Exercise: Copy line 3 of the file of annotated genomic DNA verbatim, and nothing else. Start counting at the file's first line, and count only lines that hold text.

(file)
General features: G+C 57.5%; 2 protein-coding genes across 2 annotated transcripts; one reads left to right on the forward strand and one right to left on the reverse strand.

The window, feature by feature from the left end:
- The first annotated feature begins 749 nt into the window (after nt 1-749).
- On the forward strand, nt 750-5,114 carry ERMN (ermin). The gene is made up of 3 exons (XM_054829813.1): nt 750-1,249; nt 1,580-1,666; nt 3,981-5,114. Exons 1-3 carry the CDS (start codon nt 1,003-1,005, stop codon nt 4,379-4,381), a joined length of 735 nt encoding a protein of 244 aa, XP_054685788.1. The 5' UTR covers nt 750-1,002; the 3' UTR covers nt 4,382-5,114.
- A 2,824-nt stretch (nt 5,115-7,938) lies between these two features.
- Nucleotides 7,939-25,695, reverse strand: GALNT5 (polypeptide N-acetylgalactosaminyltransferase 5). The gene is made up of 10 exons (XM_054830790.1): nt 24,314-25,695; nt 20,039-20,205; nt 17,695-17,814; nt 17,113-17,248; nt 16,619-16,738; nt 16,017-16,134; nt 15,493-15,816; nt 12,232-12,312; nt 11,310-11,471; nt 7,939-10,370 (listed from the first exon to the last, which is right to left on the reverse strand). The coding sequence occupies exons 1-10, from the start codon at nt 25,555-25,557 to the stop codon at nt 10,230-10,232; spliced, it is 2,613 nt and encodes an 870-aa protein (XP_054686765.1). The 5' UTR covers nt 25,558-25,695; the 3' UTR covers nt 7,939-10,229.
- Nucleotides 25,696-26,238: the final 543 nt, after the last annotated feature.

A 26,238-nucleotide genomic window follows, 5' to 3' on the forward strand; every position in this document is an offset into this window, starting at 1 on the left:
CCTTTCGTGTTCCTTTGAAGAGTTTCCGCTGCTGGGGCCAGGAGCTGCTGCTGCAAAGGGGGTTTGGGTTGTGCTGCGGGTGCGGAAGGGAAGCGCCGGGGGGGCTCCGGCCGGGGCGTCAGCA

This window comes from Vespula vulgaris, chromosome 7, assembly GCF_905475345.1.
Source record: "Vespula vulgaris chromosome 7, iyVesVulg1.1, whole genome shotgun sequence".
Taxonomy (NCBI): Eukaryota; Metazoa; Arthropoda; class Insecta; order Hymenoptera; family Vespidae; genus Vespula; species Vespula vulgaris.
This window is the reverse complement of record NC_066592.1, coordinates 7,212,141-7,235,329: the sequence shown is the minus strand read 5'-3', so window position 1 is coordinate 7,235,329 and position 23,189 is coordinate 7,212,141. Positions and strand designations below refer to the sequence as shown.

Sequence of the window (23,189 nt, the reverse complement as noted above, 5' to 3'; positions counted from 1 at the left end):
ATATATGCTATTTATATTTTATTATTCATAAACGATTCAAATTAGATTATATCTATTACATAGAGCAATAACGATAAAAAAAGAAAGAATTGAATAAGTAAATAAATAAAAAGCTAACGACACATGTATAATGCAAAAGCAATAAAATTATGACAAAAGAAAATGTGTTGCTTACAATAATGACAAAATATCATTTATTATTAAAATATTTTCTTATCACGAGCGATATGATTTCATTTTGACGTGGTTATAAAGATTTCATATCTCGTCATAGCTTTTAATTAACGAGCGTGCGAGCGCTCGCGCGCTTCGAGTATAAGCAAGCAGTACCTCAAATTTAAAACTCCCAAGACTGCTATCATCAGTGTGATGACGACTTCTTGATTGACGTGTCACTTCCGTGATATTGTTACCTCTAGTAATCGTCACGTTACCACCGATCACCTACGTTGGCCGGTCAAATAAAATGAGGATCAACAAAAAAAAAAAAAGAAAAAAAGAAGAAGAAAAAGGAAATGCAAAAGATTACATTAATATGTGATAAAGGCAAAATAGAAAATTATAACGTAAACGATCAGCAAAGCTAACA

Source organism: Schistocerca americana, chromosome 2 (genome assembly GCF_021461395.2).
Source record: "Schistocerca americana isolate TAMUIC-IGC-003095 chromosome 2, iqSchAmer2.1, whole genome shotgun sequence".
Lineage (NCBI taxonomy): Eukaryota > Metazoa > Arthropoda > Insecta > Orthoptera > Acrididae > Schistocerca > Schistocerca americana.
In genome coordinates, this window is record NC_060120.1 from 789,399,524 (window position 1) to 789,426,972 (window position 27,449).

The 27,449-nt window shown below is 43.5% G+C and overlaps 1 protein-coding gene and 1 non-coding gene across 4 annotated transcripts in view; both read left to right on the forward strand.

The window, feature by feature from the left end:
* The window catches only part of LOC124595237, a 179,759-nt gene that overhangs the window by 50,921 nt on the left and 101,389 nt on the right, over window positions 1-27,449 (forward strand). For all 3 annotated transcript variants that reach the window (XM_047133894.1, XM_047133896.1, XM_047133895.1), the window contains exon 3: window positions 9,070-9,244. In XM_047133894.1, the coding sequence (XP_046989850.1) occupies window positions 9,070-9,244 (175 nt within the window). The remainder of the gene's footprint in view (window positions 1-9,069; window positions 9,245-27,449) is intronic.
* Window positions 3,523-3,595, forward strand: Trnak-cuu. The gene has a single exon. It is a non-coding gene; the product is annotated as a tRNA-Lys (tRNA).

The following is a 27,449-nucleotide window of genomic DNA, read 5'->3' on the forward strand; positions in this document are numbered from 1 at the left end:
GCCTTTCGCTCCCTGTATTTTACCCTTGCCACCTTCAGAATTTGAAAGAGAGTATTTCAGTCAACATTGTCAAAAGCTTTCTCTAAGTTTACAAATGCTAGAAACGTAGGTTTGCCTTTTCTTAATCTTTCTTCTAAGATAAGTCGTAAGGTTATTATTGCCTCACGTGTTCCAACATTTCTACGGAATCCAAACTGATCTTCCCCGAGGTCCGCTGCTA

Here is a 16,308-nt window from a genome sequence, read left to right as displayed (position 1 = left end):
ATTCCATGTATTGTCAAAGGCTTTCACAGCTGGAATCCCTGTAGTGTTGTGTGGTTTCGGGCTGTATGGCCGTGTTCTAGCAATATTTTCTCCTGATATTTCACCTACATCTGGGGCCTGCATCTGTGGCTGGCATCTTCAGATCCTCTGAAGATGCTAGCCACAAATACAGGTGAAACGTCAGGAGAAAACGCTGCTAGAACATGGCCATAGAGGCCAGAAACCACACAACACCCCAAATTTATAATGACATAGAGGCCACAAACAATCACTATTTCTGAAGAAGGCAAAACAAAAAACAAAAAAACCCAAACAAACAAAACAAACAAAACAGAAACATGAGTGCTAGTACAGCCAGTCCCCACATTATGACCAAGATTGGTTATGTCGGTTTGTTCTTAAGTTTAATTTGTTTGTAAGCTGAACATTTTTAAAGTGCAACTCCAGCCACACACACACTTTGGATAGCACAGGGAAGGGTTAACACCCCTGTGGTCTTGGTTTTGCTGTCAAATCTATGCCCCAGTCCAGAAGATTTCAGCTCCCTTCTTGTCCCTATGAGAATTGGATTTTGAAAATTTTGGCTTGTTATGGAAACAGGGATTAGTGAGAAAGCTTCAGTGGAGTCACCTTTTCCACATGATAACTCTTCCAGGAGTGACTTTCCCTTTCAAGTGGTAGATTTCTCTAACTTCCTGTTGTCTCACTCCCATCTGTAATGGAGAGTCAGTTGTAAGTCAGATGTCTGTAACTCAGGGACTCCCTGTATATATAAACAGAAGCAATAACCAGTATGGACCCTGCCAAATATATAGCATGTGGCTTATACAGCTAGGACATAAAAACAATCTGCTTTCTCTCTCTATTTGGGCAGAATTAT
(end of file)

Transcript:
- The first annotated feature begins 749 nt into the window (after nt 1-749).